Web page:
Note: The Domestic Renewable Heat Incentive will only be open to new applications until 2022 when the scheme will be replaced by the Clean Heat Grant. You can find out more in Clean Heat Grants to Replace the Renewable Heat Incentive.

Is burning wood for heating eco-friendly?

You are allowed to burn wood in your home, but you need to ensure that you are burning the right type of fuel in an approved boiler or wood burner.

Heating a home with a burner wood can be an environmentally friendly choice if you use approved appliances and the right types of wood fuel.

While they are growing, trees absorb carbon dioxide, a greenhouse gas, from the atmosphere. When we burn trees for heat, the same amount of carbon is released back into the atmosphere, so burning wood does not add more carbon to the atmosphere, making it a carbon neutral process.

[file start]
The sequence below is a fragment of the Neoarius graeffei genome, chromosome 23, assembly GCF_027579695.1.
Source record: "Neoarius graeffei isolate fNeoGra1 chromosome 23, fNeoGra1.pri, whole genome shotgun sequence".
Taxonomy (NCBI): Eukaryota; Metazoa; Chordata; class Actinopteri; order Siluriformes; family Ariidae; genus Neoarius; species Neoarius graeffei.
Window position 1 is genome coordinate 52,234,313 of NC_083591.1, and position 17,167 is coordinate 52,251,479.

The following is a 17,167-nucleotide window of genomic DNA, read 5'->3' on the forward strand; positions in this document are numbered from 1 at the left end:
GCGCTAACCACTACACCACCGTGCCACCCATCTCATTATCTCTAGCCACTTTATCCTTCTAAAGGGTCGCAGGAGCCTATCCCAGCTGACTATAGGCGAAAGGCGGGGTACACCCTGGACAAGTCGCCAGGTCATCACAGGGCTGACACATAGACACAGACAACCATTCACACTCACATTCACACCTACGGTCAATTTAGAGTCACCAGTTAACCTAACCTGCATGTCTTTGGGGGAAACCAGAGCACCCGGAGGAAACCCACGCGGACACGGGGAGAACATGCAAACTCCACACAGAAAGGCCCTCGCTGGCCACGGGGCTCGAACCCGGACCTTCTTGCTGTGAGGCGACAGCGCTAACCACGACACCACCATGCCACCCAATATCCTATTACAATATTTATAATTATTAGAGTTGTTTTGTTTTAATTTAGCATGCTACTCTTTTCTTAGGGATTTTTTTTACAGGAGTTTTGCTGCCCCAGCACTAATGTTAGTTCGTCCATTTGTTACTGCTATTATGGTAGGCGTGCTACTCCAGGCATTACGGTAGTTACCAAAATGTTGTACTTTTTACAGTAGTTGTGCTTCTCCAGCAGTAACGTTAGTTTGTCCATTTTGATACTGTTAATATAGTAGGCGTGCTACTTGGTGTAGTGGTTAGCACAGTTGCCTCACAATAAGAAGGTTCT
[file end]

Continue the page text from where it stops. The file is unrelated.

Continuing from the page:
However, burning certain types of wood can release toxic smoke, particulate matter, and man-made toxins both into the home and the outside air.

  • Wood smoke contains potentially fatal carbon monoxide, nitrogen oxides, and volatile organic compounds which photochemically react with the nitrogen oxides when exposed to sunlight. This reaction forms ozone, a kind of chemical smog harmful to the lungs.
  • Manufactured wood such as fireplace logs and wood-stove fuel often contains high levels of formaldehyde and polychlorinated biphenyls known as PCBs.
  • When wood tar vapors and other gases in wood smoke condense, they form tiny particles which are invisible to the human eye but are inhaled deep into lungs and absorbed into the bloodstream. This particular matter has been linked with fatalities in individuals already suffering from lung or heart disease and there are also studies into the link between particulate matter and cancer.